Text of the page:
Jay Pea, a freelance software engineer in San Francisco, was unhappy enough about California’s proposed permanent Daylight Time that he started the Save Standard Time website to promote the health arguments for keeping it permanent. He said he doesn’t think the scientific community is being heard. “Essentially it’s like science denial,” he said. “It’s bizarre to me that politicians are not hearing the experts on this.” Pea understands the human need to have the sun directly overhead at noon. “It’s a wonderful connection to natural reality that unfortunately is lost on many people,” he said. Daylight Saving Time “distances us from the natural world.” At the very least, lawmakers ought to consider history, he said. Daylight Saving Time was originally a plan to save energy during the two world wars but wasn’t popular enough to be uniformly embraced after the conflicts were over. In 1974, the federal government decided to make it temporarily year-round as a way to deal with the energy crisis (although energy savings were later found to be underwhelming). Its popularity fell off a cliff after the first winter, when people discovered the sun didn’t rise until 8am or later and parents worried for the safety of kids waiting in the dark for school buses.
PDFEurope Is on Their Way of Scrapping Seasonal Time ChangeDanish School of Media & Journalism
Jay Pea, the founder of Save Standard Time, leads a campaign in raising the awareness of the general public of the importance of having permanent standard time also called winter time. He thinks that permanent winter time has far more advantages over permanent summer time. “Data and history show permanent Standard Time is the best clock for public health, public safety, scholastic potential, workplace productivity, individual wages, energy usage, environmental preservation, and religious freedom.” With circadian-health experts’ and children advocates’ scientific evidence on health, he suggested that seasonal time change causes acute harms while permanent summer time causes chronic harms. Regarding public health, shifting the clock an hour forward poses lethal threats to human health. On the Mondays after changing to DST, not only does it decrease productivity due to the night being shortened by an hour, it is also recorded with more stroke and heart attack incidents. Even the shift to summer is permanent, harms can still be observed upon sleep quality disruption. Through moving the social clock forward by an hour, it disrupts the biological clock which is tuned to the sunrise and sunset time, thus leading to worse sleeping quality. Research shows that it also resulted in an average loss of 19 minutes of sleep per night. “Permanent Standard Time provides the most benefit to individuals and society.” Pea believed that permanent winter time is the correct move to make, as most countries worldwide are adopting it.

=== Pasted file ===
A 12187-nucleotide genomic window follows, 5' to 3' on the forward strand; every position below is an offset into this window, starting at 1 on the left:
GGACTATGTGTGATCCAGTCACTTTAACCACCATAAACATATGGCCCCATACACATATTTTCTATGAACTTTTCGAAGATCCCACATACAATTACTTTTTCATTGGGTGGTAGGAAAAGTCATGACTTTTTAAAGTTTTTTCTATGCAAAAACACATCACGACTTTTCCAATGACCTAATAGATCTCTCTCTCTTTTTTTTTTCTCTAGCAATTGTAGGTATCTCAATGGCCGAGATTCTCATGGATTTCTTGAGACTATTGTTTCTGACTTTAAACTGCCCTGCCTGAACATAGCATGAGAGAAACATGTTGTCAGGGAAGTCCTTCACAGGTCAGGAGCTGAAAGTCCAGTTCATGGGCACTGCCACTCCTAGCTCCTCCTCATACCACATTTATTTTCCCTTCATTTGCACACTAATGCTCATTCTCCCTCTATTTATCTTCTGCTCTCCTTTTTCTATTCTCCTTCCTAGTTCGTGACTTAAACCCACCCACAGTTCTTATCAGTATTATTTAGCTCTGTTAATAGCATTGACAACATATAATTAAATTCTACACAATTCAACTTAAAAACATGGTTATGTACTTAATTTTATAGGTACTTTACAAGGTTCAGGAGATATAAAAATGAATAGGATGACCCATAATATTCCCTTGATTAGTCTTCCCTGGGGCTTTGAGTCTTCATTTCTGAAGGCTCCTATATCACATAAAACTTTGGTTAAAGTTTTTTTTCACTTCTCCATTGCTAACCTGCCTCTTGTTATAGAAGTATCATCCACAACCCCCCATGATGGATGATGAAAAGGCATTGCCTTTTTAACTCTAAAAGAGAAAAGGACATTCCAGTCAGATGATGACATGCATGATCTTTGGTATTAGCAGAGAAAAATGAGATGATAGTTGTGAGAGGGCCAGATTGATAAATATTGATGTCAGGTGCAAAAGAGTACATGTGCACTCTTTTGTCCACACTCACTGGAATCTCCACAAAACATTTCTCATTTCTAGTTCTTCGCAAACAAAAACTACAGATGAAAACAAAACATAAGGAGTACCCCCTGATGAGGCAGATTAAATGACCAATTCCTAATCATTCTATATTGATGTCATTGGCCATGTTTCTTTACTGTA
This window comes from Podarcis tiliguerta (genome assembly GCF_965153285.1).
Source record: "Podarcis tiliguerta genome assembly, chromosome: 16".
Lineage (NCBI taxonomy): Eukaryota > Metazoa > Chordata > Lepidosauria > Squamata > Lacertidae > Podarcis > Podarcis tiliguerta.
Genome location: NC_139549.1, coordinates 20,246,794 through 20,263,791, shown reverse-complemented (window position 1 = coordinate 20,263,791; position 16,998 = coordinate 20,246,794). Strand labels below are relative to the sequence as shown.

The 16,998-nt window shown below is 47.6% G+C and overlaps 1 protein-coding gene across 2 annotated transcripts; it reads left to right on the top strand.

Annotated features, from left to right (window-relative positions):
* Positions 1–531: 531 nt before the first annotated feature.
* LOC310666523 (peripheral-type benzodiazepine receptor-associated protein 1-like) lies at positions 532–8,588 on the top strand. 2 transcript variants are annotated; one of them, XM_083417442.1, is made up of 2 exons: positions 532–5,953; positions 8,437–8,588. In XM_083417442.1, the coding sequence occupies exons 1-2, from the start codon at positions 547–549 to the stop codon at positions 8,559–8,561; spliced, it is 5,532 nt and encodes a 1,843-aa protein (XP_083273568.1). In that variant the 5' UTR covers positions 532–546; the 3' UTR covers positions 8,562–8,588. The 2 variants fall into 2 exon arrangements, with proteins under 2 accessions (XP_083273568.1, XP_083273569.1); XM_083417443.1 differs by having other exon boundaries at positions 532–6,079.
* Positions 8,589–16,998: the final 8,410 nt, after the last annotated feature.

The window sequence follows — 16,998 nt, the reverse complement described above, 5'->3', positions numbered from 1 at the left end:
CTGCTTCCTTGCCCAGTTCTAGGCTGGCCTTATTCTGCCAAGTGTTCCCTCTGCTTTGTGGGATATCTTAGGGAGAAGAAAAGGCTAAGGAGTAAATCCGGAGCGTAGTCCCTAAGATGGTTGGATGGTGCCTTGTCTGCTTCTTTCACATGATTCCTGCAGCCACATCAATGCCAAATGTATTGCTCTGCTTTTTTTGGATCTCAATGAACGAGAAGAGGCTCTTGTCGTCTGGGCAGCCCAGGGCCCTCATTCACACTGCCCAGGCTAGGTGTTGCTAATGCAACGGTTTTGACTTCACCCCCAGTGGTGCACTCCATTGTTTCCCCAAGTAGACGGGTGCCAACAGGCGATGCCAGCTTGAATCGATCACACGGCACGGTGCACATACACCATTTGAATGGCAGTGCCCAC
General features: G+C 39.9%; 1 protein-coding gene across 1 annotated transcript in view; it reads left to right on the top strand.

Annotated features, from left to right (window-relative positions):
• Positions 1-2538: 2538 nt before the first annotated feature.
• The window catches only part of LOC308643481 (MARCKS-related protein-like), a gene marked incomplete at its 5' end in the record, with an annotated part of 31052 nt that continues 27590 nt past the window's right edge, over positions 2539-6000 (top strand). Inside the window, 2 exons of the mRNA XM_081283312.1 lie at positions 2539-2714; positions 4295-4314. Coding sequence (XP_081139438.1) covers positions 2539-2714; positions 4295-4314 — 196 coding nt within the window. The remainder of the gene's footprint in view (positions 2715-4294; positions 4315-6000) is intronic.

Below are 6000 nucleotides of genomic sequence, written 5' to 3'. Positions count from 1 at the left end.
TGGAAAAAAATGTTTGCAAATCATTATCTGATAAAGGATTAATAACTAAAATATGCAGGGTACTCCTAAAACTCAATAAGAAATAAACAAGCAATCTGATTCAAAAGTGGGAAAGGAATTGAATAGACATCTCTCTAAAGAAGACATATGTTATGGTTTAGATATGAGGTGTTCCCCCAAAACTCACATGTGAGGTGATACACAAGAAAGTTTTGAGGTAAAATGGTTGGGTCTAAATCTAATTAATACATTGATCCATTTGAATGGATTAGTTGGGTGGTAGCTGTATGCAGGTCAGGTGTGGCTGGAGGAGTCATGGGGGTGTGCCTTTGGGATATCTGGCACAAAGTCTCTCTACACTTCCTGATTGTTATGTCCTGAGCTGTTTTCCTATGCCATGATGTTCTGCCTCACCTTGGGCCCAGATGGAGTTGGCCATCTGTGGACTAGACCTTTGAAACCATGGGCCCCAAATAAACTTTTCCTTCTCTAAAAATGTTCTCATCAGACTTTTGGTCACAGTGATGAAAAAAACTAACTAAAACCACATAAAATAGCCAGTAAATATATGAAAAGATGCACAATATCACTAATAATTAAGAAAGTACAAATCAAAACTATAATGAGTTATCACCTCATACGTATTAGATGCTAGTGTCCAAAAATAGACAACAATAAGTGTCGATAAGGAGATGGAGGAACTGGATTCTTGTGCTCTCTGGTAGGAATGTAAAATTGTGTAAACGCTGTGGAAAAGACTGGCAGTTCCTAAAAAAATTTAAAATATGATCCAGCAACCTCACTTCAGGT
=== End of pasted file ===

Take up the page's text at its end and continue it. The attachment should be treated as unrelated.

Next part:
PDFKhanna on CampusThe Santa Clara
One of the audience members was Jay Pea, who created the Save Standard Time website in order to promote health arguments for restoring permanent Standard Time. The Sunshine Protection Act is a bill that would put permanent Daylight Saving Time into effect. Pea asked Congressman Khanna about the act and if he would support the Sunshine Protection Act of which Khanna is currently a sponsor or if he would oppose it and consider a new bill for permanent Standard Time. “I was very pleased to hear him say that he is interested in science,” Pea said.
PDFCalifornia Group Fights to Save Standard TimeSleep Better
Save Standard Time says moving to permanent Daylight Saving Time would be disastrous. On their website the group lists 10 concerns with the proposals. Save Standard Time’s first preference is to restore full-year Standard Time (eliminating DST), and failing that, to keep things the way they are. Among its concerns are: Keeping Daylight Saving Time would mean that during 19 weeks in the winter, the sun wouldn’t rise until after 8am, meaning adults driving to work and children waiting at bus stops would be doing so in the dark. In addition to increased traffic accidents, waking before sunrise increases risks of heart disease, stroke, diabetes, and depression. Year-round Daylight Saving Time is actually forbidden by federal law. As a result, sticking with DST would require the US Congress to approve. Keeping Standard Time would not. Keeping Daylight Saving Time (and thus shifting the hottest part of the day by one hour) results in increased need for electricity because of higher air conditioning use.